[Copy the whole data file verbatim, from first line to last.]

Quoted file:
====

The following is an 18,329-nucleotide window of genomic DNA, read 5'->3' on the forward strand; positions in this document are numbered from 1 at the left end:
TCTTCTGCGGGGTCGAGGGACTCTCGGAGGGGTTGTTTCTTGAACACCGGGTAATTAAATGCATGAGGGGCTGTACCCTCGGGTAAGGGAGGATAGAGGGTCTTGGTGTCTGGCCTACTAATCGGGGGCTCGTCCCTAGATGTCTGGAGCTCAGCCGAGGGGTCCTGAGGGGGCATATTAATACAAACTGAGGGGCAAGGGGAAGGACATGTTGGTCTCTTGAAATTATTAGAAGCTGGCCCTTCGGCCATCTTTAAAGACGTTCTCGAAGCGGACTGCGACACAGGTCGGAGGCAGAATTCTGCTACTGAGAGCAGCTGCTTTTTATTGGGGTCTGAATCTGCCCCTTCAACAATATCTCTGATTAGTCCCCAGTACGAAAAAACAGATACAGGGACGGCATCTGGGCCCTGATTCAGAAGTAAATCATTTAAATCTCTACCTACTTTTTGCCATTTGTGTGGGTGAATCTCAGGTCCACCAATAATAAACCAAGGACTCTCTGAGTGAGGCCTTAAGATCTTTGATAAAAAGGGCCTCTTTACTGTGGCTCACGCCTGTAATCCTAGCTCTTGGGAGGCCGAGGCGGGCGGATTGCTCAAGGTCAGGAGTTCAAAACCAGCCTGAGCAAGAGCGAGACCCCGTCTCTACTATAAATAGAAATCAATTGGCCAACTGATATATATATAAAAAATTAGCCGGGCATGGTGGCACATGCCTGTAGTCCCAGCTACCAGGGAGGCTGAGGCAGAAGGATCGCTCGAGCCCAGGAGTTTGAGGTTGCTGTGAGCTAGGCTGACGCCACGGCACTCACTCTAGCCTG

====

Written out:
The following is an 18,329-nucleotide window of genomic DNA, read 5'->3' on the forward strand; positions in this document are numbered from 1 at the left end:
TCTTCTGCGGGGTCGAGGGACTCTCGGAGGGGTTGTTTCTTGAACACCGGGTAATTAAATGCATGAGGGGCTGTACCCTCGGGTAAGGGAGGATAGAGGGTCTTGGTGTCTGGCCTACTAATCGGGGGCTCGTCCCTAGATGTCTGGAGCTCAGCCGAGGGGTCCTGAGGGGGCATATTAATACAAACTGAGGGGCAAGGGGAAGGACATGTTGGTCTCTTGAAATTATTAGAAGCTGGCCCTTCGGCCATCTTTAAAGACGTTCTCGAAGCGGACTGCGACACAGGTCGGAGGCAGAATTCTGCTACTGAGAGCAGCTGCTTTTTATTGGGGTCTGAATCTGCCCCTTCAACAATATCTCTGATTAGTCCCCAGTACGAAAAAACAGATACAGGGACGGCATCTGGGCCCTGATTCAGAAGTAAATCATTTAAATCTCTACCTACTTTTTGCCATTTGTGTGGGTGAATCTCAGGTCCACCAATAATAAACCAAGGACTCTCTGAGTGAGGCCTTAAGATCTTTGATAAAAAGGGCCTCTTTACTGTGGCTCACGCCTGTAATCCTAGCTCTTGGGAGGCCGAGGCGGGCGGATTGCTCAAGGTCAGGAGTTCAAAACCAGCCTGAGCAAGAGCGAGACCCCGTCTCTACTATAAATAGAAATCAATTGGCCAACTGATATATATATAAAAAATTAGCCGGGCATGGTGGCACATGCCTGTAGTCCCAGCTACCAGGGAGGCTGAGGCAGAAGGATCGCTCGAGCCCAGGAGTTTGAGGTTGCTGTGAGCTAGGCTGACGCCACGGCACTCACTCTAGCCTG